This overthrow is also significant because since Marduk is male and Tiamat is female we have a fiction (mythos) explaining how the patriarchy has wrestled power away from the matriarchy. Tiamat, like the Ginnungagap, is a mixture of two forms. Here this mixture is of the waters, the fresh (as represented by the progenitor God Apsu) and the salt waters. Fertile Tiamat had been the goddess who the successive gods, such as Marduk, emanated from (like Aditi is in the Rig Veda), but now Marduk in his bid for power seeks to gain this power of creation for himself and whom the other gods have given him commission to do so, “We hereby give you sovereignty over all of the whole universe,” (250) and, “They gave him an unfaceable weapon [the winds] to crush the foe,” (250). Tiamat’s mysterious female powers of creation (the fertile waters) are now under Marduk’s (a male’s) complete control, “LUGAL-DIMMER-ANKIA is his name. Trust in him!” (259). Marduk, the Bull-Calf of the Sun is the new, masculine Warrior-Sky-God.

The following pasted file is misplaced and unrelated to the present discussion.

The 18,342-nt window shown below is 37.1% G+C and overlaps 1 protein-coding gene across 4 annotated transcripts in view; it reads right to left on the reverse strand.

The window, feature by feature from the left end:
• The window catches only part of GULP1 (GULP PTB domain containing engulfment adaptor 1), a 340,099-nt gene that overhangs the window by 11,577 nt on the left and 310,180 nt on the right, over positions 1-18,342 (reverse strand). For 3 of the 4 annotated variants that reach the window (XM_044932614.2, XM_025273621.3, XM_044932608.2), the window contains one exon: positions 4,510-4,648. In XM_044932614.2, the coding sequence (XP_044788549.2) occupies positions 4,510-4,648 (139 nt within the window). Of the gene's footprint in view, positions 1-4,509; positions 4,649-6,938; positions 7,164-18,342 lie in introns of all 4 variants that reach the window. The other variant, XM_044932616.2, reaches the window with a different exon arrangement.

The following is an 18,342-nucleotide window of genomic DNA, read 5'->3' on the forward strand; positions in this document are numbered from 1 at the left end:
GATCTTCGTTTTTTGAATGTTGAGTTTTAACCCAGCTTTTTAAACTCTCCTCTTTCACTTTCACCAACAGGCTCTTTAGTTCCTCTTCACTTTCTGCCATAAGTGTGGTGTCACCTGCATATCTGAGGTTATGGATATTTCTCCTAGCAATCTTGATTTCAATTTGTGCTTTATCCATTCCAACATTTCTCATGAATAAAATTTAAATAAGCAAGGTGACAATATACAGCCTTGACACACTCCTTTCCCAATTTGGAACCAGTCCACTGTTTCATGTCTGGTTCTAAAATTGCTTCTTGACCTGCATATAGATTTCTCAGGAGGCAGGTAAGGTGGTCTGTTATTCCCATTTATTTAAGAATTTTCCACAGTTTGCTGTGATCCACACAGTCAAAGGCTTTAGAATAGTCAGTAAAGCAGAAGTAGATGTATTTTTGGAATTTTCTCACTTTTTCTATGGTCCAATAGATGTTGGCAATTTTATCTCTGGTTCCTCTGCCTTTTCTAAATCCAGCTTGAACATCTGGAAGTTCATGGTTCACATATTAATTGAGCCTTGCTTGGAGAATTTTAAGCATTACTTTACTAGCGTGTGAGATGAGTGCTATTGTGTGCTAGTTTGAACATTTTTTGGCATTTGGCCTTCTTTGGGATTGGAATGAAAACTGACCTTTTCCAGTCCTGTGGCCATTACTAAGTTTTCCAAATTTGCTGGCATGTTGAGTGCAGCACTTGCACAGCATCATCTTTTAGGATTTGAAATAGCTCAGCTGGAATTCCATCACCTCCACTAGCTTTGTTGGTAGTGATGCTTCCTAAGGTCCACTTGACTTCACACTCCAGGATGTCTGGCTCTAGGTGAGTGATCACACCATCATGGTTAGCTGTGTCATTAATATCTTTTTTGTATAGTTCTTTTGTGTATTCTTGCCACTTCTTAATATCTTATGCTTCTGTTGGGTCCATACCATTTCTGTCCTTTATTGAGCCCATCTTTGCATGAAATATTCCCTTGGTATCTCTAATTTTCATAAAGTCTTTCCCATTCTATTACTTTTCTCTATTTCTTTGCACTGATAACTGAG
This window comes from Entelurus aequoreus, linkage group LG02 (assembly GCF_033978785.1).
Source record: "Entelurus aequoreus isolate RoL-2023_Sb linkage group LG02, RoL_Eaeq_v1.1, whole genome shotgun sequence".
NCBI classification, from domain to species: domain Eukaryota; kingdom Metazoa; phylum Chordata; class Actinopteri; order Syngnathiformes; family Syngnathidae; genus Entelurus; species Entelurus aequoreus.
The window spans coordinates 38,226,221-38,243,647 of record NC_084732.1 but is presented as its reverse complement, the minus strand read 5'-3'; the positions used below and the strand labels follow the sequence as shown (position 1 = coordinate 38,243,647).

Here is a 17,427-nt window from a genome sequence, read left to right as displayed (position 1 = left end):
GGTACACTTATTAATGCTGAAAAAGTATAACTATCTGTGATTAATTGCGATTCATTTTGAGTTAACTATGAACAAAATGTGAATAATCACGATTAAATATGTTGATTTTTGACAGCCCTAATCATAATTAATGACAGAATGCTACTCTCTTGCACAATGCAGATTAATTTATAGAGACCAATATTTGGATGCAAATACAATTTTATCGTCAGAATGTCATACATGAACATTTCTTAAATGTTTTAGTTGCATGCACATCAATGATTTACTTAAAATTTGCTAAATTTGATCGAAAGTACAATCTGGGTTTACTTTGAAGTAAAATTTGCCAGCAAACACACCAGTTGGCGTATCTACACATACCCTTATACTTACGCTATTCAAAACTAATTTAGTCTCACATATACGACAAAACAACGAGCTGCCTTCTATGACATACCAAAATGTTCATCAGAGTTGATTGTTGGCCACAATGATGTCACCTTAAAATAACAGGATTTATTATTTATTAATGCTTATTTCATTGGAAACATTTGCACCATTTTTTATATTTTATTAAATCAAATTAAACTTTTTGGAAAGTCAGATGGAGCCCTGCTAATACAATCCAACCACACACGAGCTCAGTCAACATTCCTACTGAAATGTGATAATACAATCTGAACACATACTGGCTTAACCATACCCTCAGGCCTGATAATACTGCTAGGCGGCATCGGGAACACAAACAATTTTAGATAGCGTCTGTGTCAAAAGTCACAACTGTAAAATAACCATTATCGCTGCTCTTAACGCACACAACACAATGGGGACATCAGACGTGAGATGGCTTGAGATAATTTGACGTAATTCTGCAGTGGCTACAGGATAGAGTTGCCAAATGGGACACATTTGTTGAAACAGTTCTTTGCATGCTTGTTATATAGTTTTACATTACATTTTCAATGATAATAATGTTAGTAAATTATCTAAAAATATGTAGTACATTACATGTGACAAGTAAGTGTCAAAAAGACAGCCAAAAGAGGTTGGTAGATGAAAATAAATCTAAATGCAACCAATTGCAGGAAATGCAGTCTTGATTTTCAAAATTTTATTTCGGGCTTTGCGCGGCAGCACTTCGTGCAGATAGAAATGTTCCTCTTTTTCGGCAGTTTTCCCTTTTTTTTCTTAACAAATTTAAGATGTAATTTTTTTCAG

One other point to address is that, like Zeus later, Marduk, a male, has taken on the previously feminine role of birth and creation. The second generation of Gods emanated from Tiamat, but now the world and all subsequent generations can be brought into existence through the violent effort of the dominant male. What had once been a mysterious emanation that can’t be easily explained, can now quantified through Marduk’s actions with Taimat’s corpse.
Third we have the cosmogony where after having killed off the old generation (overthrow), the new world can be created according to Marduk’s plan. Marduk, now the God-Sky-King creates the world through the corpse of the Proto-Godess, Tiamat. And from this cosmogony, man – a slave race – is created from the blood of Qingu (blood anthropogony), “He created mankind from his blood,” (261).